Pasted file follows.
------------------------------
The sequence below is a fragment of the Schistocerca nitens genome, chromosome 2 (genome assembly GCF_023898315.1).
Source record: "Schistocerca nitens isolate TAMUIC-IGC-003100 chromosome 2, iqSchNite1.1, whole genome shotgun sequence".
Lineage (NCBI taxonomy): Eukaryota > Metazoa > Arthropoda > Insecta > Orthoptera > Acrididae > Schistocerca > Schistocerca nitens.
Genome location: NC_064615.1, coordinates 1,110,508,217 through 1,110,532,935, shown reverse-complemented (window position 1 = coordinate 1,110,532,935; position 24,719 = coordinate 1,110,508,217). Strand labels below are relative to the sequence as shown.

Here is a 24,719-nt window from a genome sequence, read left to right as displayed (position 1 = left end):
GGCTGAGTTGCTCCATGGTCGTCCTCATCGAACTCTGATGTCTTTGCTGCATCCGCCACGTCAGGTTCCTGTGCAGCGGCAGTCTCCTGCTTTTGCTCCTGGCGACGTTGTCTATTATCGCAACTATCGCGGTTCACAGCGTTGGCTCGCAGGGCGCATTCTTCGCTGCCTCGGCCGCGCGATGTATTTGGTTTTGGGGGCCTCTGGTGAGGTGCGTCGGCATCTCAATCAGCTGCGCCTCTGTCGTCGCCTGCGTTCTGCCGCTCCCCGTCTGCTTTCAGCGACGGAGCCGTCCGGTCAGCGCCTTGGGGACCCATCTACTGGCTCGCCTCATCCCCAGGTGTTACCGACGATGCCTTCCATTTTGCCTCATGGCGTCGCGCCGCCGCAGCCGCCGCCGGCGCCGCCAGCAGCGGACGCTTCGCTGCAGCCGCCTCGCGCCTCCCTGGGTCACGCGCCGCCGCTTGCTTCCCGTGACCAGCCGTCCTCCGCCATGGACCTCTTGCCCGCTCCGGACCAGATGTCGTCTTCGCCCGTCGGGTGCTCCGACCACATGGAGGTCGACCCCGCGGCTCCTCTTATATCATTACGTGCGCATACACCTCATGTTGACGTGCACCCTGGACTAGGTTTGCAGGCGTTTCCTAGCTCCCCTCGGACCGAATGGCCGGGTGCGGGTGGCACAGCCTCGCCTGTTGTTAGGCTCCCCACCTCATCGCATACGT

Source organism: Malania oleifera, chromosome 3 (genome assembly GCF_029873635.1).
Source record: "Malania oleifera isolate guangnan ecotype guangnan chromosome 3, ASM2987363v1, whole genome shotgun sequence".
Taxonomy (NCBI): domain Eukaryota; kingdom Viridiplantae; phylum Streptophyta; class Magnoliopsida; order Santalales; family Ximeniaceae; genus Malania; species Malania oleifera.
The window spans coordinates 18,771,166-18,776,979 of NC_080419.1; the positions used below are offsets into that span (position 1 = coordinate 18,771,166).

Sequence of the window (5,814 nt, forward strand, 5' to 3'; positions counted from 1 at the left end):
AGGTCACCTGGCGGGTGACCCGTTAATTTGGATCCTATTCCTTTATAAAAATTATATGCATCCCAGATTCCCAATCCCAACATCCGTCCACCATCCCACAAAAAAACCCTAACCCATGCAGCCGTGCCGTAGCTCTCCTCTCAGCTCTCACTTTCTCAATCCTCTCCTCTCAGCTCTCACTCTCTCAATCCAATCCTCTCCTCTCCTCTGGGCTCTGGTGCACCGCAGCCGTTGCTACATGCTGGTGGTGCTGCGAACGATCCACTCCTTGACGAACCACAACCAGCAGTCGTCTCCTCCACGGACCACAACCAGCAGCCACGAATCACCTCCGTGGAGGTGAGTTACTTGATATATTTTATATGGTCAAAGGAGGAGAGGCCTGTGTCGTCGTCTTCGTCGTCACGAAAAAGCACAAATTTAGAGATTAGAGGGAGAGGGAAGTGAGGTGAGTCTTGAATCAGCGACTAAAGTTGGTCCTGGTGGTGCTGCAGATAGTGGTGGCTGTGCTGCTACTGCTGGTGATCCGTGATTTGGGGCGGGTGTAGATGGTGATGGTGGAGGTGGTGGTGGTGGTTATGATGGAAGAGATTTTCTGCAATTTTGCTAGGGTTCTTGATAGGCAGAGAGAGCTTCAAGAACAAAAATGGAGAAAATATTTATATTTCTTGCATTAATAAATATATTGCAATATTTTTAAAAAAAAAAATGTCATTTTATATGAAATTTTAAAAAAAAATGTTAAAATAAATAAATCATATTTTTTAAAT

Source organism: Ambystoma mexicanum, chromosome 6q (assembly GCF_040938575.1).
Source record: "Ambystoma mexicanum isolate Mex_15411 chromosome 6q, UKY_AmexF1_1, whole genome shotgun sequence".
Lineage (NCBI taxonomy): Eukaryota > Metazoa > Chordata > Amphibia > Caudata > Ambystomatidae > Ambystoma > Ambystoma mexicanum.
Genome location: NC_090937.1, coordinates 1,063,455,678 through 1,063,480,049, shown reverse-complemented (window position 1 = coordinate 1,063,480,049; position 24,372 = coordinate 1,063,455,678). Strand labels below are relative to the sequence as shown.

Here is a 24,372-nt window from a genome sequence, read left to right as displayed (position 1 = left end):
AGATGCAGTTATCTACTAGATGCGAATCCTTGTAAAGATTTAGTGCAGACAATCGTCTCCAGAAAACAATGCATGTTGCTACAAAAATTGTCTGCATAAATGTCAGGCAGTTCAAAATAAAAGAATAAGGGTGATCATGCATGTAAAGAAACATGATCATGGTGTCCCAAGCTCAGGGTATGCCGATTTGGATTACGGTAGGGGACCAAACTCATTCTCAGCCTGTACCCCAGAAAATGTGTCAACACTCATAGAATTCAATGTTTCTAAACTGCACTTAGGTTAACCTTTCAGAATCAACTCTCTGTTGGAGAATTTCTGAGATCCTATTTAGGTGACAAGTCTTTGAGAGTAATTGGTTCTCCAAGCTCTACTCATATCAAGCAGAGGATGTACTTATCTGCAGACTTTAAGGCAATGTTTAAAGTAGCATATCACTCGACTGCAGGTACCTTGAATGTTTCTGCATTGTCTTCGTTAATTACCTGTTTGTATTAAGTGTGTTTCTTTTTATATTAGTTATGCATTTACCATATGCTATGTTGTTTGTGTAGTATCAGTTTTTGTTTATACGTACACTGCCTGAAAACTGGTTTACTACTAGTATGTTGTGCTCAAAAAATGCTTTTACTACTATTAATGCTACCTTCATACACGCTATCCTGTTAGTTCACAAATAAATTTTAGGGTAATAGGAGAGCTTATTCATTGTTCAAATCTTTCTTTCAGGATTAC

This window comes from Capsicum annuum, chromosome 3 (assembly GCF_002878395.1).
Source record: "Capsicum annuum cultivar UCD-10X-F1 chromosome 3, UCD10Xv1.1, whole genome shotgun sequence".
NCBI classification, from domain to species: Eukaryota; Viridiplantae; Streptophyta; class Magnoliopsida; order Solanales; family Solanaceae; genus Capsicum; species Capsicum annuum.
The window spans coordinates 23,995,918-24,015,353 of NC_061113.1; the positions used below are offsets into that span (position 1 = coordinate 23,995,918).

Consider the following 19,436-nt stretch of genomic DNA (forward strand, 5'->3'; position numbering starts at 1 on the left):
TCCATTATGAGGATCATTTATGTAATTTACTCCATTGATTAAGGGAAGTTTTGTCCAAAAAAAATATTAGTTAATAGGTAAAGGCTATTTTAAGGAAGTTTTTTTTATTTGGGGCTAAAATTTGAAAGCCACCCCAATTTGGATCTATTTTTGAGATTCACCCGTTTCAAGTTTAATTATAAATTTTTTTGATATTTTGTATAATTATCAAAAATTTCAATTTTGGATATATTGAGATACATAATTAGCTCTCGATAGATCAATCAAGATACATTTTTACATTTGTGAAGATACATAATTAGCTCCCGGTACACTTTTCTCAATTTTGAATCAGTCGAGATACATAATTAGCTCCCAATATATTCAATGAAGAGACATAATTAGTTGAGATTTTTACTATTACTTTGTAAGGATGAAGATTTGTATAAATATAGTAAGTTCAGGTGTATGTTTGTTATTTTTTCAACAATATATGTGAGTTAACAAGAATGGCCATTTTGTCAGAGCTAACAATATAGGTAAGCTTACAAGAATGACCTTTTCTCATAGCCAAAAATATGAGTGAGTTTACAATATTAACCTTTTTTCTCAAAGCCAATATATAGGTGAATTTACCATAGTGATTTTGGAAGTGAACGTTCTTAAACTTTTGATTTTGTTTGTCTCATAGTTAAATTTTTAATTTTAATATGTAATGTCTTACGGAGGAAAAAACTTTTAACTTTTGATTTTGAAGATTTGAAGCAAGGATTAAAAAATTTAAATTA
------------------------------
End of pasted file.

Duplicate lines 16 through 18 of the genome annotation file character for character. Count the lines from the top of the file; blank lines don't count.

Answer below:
Genome location: NC_090937.1, coordinates 1,063,455,678 through 1,063,480,049, shown reverse-complemented (window position 1 = coordinate 1,063,480,049; position 24,372 = coordinate 1,063,455,678). Strand labels below are relative to the sequence as shown.

Here is a 24,372-nt window from a genome sequence, read left to right as displayed (position 1 = left end):
AGATGCAGTTATCTACTAGATGCGAATCCTTGTAAAGATTTAGTGCAGACAATCGTCTCCAGAAAACAATGCATGTTGCTACAAAAATTGTCTGCATAAATGTCAGGCAGTTCAAAATAAAAGAATAAGGGTGATCATGCATGTAAAGAAACATGATCATGGTGTCCCAAGCTCAGGGTATGCCGATTTGGATTACGGTAGGGGACCAAACTCATTCTCAGCCTGTACCCCAGAAAATGTGTCAACACTCATAGAATTCAATGTTTCTAAACTGCACTTAGGTTAACCTTTCAGAATCAACTCTCTGTTGGAGAATTTCTGAGATCCTATTTAGGTGACAAGTCTTTGAGAGTAATTGGTTCTCCAAGCTCTACTCATATCAAGCAGAGGATGTACTTATCTGCAGACTTTAAGGCAATGTTTAAAGTAGCATATCACTCGACTGCAGGTACCTTGAATGTTTCTGCATTGTCTTCGTTAATTACCTGTTTGTATTAAGTGTGTTTCTTTTTATATTAGTTATGCATTTACCATATGCTATGTTGTTTGTGTAGTATCAGTTTTTGTTTATACGTACACTGCCTGAAAACTGGTTTACTACTAGTATGTTGTGCTCAAAAAATGCTTTTACTACTATTAATGCTACCTTCATACACGCTATCCTGTTAGTTCACAAATAAATTTTAGGGTAATAGGAGAGCTTATTCATTGTTCAAATCTTTCTTTCAGGATTAC